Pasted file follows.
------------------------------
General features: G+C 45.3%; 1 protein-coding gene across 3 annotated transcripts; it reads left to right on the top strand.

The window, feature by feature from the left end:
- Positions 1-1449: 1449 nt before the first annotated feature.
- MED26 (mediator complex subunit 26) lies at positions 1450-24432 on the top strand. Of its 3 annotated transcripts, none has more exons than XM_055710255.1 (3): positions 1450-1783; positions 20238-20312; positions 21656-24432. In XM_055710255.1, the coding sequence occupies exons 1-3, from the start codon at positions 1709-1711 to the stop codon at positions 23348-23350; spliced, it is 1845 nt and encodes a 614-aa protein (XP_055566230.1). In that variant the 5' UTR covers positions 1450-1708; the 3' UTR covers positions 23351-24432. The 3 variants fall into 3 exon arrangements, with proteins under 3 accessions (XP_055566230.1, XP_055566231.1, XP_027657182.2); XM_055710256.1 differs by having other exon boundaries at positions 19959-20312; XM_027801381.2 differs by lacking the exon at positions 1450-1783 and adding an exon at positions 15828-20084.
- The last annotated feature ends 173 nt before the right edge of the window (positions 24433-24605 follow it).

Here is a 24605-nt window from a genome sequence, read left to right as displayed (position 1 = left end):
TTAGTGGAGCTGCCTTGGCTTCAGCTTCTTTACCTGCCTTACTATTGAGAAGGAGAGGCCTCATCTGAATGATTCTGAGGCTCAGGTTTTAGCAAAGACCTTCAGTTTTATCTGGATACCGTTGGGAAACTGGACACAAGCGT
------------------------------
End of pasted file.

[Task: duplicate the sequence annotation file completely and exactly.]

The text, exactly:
General features: G+C 45.3%; 1 protein-coding gene across 3 annotated transcripts; it reads left to right on the top strand.

The window, feature by feature from the left end:
- Positions 1-1449: 1449 nt before the first annotated feature.
- MED26 (mediator complex subunit 26) lies at positions 1450-24432 on the top strand. Of its 3 annotated transcripts, none has more exons than XM_055710255.1 (3): positions 1450-1783; positions 20238-20312; positions 21656-24432. In XM_055710255.1, the coding sequence occupies exons 1-3, from the start codon at positions 1709-1711 to the stop codon at positions 23348-23350; spliced, it is 1845 nt and encodes a 614-aa protein (XP_055566230.1). In that variant the 5' UTR covers positions 1450-1708; the 3' UTR covers positions 23351-24432. The 3 variants fall into 3 exon arrangements, with proteins under 3 accessions (XP_055566230.1, XP_055566231.1, XP_027657182.2); XM_055710256.1 differs by having other exon boundaries at positions 19959-20312; XM_027801381.2 differs by lacking the exon at positions 1450-1783 and adding an exon at positions 15828-20084.
- The last annotated feature ends 173 nt before the right edge of the window (positions 24433-24605 follow it).

Here is a 24605-nt window from a genome sequence, read left to right as displayed (position 1 = left end):
TTAGTGGAGCTGCCTTGGCTTCAGCTTCTTTACCTGCCTTACTATTGAGAAGGAGAGGCCTCATCTGAATGATTCTGAGGCTCAGGTTTTAGCAAAGACCTTCAGTTTTATCTGGATACCGTTGGGAAACTGGACACAAGCGT